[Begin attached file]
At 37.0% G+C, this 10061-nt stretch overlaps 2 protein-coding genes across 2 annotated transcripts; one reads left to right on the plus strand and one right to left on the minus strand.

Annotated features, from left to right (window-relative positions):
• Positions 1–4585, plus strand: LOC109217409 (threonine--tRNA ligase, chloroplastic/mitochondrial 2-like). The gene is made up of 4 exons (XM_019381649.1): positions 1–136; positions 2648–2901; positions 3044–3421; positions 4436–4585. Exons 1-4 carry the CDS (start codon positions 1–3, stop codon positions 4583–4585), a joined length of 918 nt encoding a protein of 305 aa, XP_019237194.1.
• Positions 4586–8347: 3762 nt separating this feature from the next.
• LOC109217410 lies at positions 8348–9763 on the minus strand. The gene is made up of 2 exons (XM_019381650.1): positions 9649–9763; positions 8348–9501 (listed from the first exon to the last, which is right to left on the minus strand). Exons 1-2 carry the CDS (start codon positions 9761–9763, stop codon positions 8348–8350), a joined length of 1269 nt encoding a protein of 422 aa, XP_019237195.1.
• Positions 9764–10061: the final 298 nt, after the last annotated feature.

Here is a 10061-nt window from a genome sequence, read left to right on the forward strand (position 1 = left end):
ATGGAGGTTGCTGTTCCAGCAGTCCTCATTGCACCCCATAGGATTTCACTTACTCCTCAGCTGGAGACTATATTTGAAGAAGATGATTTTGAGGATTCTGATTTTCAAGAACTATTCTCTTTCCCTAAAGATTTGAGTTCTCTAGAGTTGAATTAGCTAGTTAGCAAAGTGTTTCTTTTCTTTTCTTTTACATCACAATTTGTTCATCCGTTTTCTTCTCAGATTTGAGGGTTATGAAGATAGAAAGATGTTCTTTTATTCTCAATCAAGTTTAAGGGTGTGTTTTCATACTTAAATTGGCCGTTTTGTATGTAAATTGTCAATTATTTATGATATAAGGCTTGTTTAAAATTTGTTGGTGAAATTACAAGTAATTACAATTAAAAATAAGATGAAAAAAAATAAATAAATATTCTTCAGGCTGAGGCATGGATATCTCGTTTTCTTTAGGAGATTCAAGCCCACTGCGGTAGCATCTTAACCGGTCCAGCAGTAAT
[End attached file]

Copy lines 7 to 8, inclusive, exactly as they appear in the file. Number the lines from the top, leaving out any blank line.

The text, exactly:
Here is a 10061-nt window from a genome sequence, read left to right on the forward strand (position 1 = left end):
ATGGAGGTTGCTGTTCCAGCAGTCCTCATTGCACCCCATAGGATTTCACTTACTCCTCAGCTGGAGACTATATTTGAAGAAGATGATTTTGAGGATTCTGATTTTCAAGAACTATTCTCTTTCCCTAAAGATTTGAGTTCTCTAGAGTTGAATTAGCTAGTTAGCAAAGTGTTTCTTTTCTTTTCTTTTACATCACAATTTGTTCATCCGTTTTCTTCTCAGATTTGAGGGTTATGAAGATAGAAAGATGTTCTTTTATTCTCAATCAAGTTTAAGGGTGTGTTTTCATACTTAAATTGGCCGTTTTGTATGTAAATTGTCAATTATTTATGATATAAGGCTTGTTTAAAATTTGTTGGTGAAATTACAAGTAATTACAATTAAAAATAAGATGAAAAAAAATAAATAAATATTCTTCAGGCTGAGGCATGGATATCTCGTTTTCTTTAGGAGATTCAAGCCCACTGCGGTAGCATCTTAACCGGTCCAGCAGTAAT